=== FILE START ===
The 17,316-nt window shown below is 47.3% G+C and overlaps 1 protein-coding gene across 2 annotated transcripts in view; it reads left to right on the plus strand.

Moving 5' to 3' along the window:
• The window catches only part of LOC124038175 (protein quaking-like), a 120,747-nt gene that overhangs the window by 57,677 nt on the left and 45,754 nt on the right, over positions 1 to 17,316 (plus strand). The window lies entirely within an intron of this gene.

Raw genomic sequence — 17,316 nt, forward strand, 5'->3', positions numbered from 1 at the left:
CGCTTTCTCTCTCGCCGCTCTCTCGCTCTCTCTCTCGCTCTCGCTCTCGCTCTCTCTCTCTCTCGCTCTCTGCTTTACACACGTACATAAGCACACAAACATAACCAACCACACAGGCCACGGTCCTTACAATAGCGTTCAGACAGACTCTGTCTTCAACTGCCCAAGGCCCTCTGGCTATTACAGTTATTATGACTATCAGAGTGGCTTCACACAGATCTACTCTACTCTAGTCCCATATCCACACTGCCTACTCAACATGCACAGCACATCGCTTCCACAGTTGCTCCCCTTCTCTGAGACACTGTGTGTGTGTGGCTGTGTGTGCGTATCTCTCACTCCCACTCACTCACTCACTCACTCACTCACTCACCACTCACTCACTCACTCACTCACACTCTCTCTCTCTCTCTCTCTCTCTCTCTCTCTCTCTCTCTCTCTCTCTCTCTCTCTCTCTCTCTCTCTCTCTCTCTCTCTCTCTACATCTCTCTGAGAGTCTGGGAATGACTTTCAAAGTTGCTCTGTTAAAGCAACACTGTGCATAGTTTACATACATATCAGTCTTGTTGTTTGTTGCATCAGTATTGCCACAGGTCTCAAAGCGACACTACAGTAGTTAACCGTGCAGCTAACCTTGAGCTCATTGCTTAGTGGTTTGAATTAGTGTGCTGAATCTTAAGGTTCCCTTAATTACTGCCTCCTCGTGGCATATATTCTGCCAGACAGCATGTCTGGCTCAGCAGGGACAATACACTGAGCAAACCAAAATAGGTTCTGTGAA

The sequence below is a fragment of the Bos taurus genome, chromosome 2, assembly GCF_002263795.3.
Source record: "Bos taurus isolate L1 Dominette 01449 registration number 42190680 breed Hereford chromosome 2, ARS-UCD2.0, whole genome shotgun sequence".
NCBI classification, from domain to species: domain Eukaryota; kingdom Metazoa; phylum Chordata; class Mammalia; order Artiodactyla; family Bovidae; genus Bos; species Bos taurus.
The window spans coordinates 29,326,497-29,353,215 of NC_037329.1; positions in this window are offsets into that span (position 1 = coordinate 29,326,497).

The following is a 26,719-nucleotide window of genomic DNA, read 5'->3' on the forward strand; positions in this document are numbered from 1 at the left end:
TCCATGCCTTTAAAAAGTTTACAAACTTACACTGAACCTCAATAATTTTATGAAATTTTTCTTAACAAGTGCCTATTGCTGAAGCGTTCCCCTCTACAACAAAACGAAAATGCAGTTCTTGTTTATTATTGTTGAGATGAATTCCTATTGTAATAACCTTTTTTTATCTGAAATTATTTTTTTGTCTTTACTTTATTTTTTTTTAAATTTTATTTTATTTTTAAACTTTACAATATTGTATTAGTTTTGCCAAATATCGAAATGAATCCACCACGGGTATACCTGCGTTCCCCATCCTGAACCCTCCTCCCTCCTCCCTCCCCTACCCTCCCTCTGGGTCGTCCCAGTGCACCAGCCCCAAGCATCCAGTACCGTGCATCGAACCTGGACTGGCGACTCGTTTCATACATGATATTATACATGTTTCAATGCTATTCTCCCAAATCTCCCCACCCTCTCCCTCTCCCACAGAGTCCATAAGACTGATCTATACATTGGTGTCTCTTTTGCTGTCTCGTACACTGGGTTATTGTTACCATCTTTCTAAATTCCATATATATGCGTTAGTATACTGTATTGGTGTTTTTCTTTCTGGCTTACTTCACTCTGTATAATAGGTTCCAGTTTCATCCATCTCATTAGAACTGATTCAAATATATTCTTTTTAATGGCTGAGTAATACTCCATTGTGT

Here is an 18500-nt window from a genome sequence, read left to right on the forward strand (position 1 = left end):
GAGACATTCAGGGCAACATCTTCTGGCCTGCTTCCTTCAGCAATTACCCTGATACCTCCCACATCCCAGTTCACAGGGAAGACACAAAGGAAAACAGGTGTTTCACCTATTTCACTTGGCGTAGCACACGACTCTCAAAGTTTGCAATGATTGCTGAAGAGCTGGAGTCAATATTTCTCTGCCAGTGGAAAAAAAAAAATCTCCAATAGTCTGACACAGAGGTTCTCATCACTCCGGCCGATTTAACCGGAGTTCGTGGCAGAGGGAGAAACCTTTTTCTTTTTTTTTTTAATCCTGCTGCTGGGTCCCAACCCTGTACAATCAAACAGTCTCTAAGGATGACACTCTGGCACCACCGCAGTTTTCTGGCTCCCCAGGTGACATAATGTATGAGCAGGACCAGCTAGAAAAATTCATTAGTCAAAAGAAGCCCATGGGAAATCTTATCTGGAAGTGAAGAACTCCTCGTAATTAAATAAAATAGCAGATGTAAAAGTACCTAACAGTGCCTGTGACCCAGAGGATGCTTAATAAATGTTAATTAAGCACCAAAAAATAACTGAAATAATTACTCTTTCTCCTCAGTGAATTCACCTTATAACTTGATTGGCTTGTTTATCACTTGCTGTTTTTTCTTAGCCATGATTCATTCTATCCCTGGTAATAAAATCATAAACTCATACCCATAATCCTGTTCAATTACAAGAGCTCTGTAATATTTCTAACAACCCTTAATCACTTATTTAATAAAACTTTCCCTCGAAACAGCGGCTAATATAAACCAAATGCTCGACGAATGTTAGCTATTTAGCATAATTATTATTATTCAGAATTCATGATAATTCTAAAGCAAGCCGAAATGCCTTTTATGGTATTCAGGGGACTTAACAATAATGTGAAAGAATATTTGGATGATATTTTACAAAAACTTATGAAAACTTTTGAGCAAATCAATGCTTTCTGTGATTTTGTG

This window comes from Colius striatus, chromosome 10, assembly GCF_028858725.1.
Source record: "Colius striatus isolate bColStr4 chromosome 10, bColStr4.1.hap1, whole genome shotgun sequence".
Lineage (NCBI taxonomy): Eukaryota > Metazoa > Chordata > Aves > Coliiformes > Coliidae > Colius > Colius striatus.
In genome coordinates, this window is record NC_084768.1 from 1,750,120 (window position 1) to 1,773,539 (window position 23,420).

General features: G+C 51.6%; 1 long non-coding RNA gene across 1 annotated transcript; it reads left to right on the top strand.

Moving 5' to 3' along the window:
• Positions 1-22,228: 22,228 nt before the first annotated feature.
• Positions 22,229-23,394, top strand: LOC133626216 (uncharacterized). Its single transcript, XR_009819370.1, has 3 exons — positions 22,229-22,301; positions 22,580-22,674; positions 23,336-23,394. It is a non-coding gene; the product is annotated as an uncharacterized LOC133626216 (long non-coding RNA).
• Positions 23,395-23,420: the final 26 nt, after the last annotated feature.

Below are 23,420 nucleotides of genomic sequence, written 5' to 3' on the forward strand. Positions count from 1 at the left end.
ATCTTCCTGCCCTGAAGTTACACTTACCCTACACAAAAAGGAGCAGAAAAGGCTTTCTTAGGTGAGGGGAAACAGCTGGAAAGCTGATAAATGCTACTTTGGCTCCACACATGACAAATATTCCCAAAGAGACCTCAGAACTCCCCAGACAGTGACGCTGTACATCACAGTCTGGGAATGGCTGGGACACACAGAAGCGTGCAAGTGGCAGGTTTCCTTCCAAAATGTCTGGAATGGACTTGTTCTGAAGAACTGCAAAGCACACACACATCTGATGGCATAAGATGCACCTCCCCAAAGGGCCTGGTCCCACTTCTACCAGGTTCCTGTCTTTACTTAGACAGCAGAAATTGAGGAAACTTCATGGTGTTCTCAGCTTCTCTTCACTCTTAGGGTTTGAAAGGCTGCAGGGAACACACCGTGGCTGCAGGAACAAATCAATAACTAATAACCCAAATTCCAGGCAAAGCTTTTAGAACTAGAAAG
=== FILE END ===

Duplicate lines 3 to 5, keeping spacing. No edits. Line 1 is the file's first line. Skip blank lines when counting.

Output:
• The window catches only part of LOC124038175 (protein quaking-like), a 120,747-nt gene that overhangs the window by 57,677 nt on the left and 45,754 nt on the right, over positions 1 to 17,316 (plus strand). The window lies entirely within an intron of this gene.

Raw genomic sequence — 17,316 nt, forward strand, 5'->3', positions numbered from 1 at the left:
CGCTTTCTCTCTCGCCGCTCTCTCGCTCTCTCTCTCGCTCTCGCTCTCGCTCTCTCTCTCTCTCGCTCTCTGCTTTACACACGTACATAAGCACACAAACATAACCAACCACACAGGCCACGGTCCTTACAATAGCGTTCAGACAGACTCTGTCTTCAACTGCCCAAGGCCCTCTGGCTATTACAGTTATTATGACTATCAGAGTGGCTTCACACAGATCTACTCTACTCTAGTCCCATATCCACACTGCCTACTCAACATGCACAGCACATCGCTTCCACAGTTGCTCCCCTTCTCTGAGACACTGTGTGTGTGTGGCTGTGTGTGCGTATCTCTCACTCCCACTCACTCACTCACTCACTCACTCACTCACCACTCACTCACTCACTCACTCACACTCTCTCTCTCTCTCTCTCTCTCTCTCTCTCTCTCTCTCTCTCTCTCTCTCTCTCTCTCTCTCTCTCTCTCTCTCTCTCTCTCTACATCTCTCTGAGAGTCTGGGAATGACTTTCAAAGTTGCTCTGTTAAAGCAACACTGTGCATAGTTTACATACATATCAGTCTTGTTGTTTGTTGCATCAGTATTGCCACAGGTCTCAAAGCGACACTACAGTAGTTAACCGTGCAGCTAACCTTGAGCTCATTGCTTAGTGGTTTGAATTAGTGTGCTGAATCTTAAGGTTCCCTTAATTACTGCCTCCTCGTGGCATATATTCTGCCAGACAGCATGTCTGGCTCAGCAGGGACAATACACTGAGCAAACCAAAATAGGTTCTGTGAA